Reyjkavik: Museums, Penises and Puffins.

We started off the morning bright and early – well, by bright, I mean it didn’t get light until nearly 8am today, and by early, I mean we didn’t leave the house until nearly 10am!  We were heading out first to go searching for a monument… the Eve Online Monument.  Eve Online is not technically ‘huge’ in the world of MMORPGs (Did I get that right? I’m am guessing I probably didn’t and by my comment, you are probably guessing correctly that I didn’t care enough to Google it!) with roughly a million die-hard players – but it is huge in Iceland. So big that they have erected an actual physical monument to the in game plaers which is engraved with all the player names on it. We went hunting it out for a friend of ours who plays so we could take a photo of his avatar engraved on the monument… It’s not exactly easy to find – but there is an online map telling you roughly which area each name is located – and yes, we found Drakey’s avatar!  It’s something to do with spaceships and wars in space or something.  I dunno.  #computergaming #notmycupoftea After ferreting out the Eve Online Monument, I convinced yale to swing past the Sun Voyager (again) so I could see it in the morning light.  This is still such a stunning piece of art.  I love it… so evocative, you can imagine it sailing out across the fjord.  🙂   This time fewer tourists were there hogging prime spots – but there’s always one jerk.  This time a Kiwi, who stood around while his wife took his pictures and then he went wandering all around the sculpture – if it had been a car, he would have been kicking the tyres – while about 10 people are standing around shivering in the freezing cold waiting for him to fuck off out of our photographs! Urgh!We were then heading indoors for a while (thankfully!) to the National History Museum, which is quite an impressive building in its own right.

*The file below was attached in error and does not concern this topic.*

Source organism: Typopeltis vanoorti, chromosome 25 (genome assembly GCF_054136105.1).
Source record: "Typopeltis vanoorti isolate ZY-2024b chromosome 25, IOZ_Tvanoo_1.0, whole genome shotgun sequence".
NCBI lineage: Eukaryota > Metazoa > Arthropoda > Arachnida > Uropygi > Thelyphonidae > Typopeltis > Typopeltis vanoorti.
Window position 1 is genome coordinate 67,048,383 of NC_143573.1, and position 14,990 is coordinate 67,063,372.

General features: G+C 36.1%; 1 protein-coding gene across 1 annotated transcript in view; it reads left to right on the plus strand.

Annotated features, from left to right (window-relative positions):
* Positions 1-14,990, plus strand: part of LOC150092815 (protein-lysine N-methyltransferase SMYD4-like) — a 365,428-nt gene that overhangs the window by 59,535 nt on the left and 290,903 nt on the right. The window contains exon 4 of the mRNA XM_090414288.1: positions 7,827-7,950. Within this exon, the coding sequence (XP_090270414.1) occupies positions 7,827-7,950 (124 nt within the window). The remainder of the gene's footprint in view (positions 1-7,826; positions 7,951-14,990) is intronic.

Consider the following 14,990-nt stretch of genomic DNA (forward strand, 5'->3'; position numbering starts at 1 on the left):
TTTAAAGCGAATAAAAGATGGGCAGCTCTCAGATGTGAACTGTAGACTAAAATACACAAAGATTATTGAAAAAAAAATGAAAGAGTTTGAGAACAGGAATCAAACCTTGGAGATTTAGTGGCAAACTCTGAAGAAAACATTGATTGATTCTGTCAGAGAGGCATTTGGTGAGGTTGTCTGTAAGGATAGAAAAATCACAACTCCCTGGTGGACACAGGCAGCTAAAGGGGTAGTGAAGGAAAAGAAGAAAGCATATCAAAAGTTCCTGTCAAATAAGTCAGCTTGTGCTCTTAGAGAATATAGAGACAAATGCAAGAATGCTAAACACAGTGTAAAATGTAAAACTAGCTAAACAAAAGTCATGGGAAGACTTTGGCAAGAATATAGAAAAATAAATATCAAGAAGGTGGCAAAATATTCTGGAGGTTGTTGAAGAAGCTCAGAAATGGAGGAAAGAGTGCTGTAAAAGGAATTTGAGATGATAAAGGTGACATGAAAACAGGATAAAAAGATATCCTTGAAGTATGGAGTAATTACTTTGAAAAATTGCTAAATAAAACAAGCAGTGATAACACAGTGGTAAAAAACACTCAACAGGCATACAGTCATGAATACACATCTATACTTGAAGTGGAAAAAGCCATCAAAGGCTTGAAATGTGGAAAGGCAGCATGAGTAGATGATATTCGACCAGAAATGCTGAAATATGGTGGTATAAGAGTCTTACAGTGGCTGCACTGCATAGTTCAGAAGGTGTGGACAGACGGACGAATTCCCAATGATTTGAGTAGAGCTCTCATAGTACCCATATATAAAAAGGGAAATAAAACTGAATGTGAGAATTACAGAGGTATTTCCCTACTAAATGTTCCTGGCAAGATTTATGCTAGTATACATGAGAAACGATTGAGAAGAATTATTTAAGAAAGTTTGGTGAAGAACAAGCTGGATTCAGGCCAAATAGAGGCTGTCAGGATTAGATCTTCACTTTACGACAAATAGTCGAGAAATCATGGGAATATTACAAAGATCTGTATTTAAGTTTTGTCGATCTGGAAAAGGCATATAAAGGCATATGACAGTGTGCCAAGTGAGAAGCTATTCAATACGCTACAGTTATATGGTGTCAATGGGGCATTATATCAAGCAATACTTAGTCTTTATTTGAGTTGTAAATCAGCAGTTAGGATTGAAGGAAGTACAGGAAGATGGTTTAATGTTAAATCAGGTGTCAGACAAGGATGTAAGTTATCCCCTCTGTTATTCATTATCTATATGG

I have started doing up a full post on just the items we saw in the museum – most of them are items I have not seen published in other books and catalogues, so I have done my best to capture them (in the dodgy museum lighting conditions) and to keep their detailed descriptions accessible too.  I hope to get this done when I get on a train to Prague day after tomorrow… but we will see!  There were lots of wonderful artefacts from the dark ages and medieval periods, and the second floor contained the 17th to 21st centuries – which as per usual, I skimmed through and barely took any notes at all because, well it’s just too modern for my interests.  So here is a hint of what is to come in the full musuem post:

Around the corner from the museum is the famous Hallgrimskirkja Lutheran church which I have written about previously in my past travels.  It is said to be designed with the volcanic basalt columns as an inspiration and influence.  Having seen the columns on the beaches of Iceland now – I can see it a lot more clearly and have a new appreciation for the building.  Previously, it just looked like a stark, way too modern, design to be a comforting place of worship – but now it kinda seems like it belongs here. We did a little poke around the shops here a little – I stooped to buying a t-shirt… which in my defence was only marginally more costly than a tea towel at the end of summer sales.  🙂